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Their vivid blue eyes and exquisite coats have many admirers, making them one of the most sought-after crossbreeds in the world.

Like all crossbreeds, one cannot be sure of the size, appearance or color of the dog. It could have the characteristics of either parent. Similarly, the temperament can also vary depending on the nature of the parents.

It has been observed that Pitsky dogs love company and do not do well in isolation. They make good family pets and love being around children. While they weren’t bred to be guard dogs, they still have a strong protective instinct towards their family.

Pitskies need a lot of training. No matter what their temperament is, they need obedience training from a young age. Both Pit Bulls and huskies can be stubborn and independent, so Pitskies will definitely need firm training to make good family pets.

They are intelligent and respond well to positive enforcement. With consistency and encouragement, your Pitsky will progress easily and quickly.

They have a lot of energy and need tons of outdoor activity to stay engaged. If you like hiking, running or jogging, they can keep you company in these outdoor activities. Pitskies make great companions for active families.

4. Potcake

Caribbean potcake dog

No list of Caribbean dog breeds is complete without mentioning the Potcake dogs. Potcake dogs are a mixed breed found across the Caribbean islands. Even though they are a mixed breed, they have a small gene pool.

They share a lot of common characteristics like a short, smooth coat and perky or folded ears. Their appearance is quite terrier-like and terriers are believed to be one of their ancestors.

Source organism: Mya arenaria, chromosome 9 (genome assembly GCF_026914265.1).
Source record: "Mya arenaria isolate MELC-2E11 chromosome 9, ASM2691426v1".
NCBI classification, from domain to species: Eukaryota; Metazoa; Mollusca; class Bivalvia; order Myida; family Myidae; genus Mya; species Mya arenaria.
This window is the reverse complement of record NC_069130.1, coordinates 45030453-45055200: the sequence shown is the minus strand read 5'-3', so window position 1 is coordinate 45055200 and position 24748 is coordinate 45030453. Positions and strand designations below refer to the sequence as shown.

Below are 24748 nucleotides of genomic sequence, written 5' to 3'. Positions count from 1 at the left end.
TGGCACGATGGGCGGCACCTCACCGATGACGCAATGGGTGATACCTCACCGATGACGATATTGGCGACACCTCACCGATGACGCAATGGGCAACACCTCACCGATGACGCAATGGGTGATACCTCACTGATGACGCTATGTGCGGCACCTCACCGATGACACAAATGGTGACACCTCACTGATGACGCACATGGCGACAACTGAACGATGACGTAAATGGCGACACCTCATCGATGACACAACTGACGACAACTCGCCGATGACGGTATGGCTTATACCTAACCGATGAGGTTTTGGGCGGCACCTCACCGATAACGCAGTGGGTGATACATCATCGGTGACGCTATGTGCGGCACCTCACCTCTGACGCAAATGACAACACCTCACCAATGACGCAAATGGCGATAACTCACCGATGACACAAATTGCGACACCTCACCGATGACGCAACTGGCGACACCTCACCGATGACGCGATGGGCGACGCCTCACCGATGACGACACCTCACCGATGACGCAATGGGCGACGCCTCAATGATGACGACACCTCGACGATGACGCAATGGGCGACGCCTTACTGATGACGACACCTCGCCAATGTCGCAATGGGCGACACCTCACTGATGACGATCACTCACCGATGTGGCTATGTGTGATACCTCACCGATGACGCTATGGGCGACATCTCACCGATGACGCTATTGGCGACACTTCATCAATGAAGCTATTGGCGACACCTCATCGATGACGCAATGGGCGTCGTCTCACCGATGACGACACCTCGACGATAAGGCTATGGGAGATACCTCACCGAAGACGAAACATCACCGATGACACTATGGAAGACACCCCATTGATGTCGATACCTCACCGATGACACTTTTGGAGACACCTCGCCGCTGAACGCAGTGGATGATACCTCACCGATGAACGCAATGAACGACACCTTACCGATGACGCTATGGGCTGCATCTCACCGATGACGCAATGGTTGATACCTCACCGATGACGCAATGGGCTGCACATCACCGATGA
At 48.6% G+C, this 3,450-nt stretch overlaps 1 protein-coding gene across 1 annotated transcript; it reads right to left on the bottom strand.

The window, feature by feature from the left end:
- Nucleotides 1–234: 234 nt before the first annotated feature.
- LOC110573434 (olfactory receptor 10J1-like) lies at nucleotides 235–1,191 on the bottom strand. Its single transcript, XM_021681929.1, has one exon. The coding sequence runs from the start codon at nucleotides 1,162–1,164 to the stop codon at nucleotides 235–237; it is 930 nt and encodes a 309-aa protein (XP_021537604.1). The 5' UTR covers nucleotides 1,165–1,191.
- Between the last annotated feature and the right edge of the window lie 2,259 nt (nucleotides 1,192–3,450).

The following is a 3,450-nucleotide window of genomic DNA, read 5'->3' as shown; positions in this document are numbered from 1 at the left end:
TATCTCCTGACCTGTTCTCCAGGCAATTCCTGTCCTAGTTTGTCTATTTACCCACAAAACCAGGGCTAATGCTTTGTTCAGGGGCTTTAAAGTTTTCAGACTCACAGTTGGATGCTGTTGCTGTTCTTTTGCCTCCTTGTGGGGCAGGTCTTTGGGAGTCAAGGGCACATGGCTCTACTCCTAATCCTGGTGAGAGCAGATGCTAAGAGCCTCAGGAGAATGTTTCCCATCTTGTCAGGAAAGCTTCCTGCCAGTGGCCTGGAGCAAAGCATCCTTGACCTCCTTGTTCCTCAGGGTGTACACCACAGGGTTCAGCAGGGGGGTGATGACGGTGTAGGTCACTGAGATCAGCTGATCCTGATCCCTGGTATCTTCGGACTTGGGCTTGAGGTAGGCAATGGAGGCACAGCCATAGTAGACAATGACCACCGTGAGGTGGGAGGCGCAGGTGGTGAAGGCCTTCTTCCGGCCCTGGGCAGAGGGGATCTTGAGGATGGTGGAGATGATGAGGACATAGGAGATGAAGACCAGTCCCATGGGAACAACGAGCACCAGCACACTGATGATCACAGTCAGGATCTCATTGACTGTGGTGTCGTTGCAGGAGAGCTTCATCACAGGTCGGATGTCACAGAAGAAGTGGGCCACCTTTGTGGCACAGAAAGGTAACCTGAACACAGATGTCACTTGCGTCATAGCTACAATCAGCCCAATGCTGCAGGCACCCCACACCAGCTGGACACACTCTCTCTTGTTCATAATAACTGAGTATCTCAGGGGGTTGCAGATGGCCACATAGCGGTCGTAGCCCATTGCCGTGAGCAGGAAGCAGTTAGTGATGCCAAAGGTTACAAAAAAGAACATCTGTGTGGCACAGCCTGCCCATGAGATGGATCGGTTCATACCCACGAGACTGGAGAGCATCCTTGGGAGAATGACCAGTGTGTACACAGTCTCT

Potcake dogs are named for their usual food source, which was a leftover pea and rice stew. This practice gave them their name and made them omnivores. They are extremely hardy and can survive on a diet of human food too.

Potcake dogs make loyal, loving companions to human beings and respond well to training. It takes a little effort to help them adjust to life as a pet since they are largely street dogs, but they fit in quite well after a short transition period.

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The Caribbean islands are saturated with Potcake dogs, making their existence quite a problem as the local population is not able to support them. They rely on tourism, which has dwindled during the pandemic.

There have been efforts to save them like the Potcake project, which aims to connect them with potential owners.

5. Chihuahua

Chihuahua dog

Chihuahuas are named after a city in Mexico. They are one of the most popular dog breeds in Puerto Rico. One of the smallest dog breeds in the world, they are only 6 inches to 10 inches tall and weigh 4 pounds to 6 pounds.

They have a strong Spanish connection and are famous across South and Central America. Chihuahuas have become a national symbol in Mexico.

They need a lot of training and people have reported that it is quite difficult to housebreak them. It is not recommended to house them with families that have children, as they get scared very easily.

They might be tiny in size but they have big personalities. They need a lot of attention and often get jealous of other pets in the house. They do not need a lot of activity to stay healthy, they often tire themselves out just by following people around.

Short, slow walks are enough to keep them healthy. Chihuahuas are typically well suited for apartment living.

Chihuahuas do not do well in cold weather and will need special care. They like being lapdogs and need to spend a lot of time with their owner. They can have a terrier-like attitude and are often eager to please their owners.

Chihuahuas are intelligent and playful, but owners need to take care not to overexert them. If your Chihuahua is panting excessively and hardly keeping up with you, you need to pick it up and let it rest while you take it home.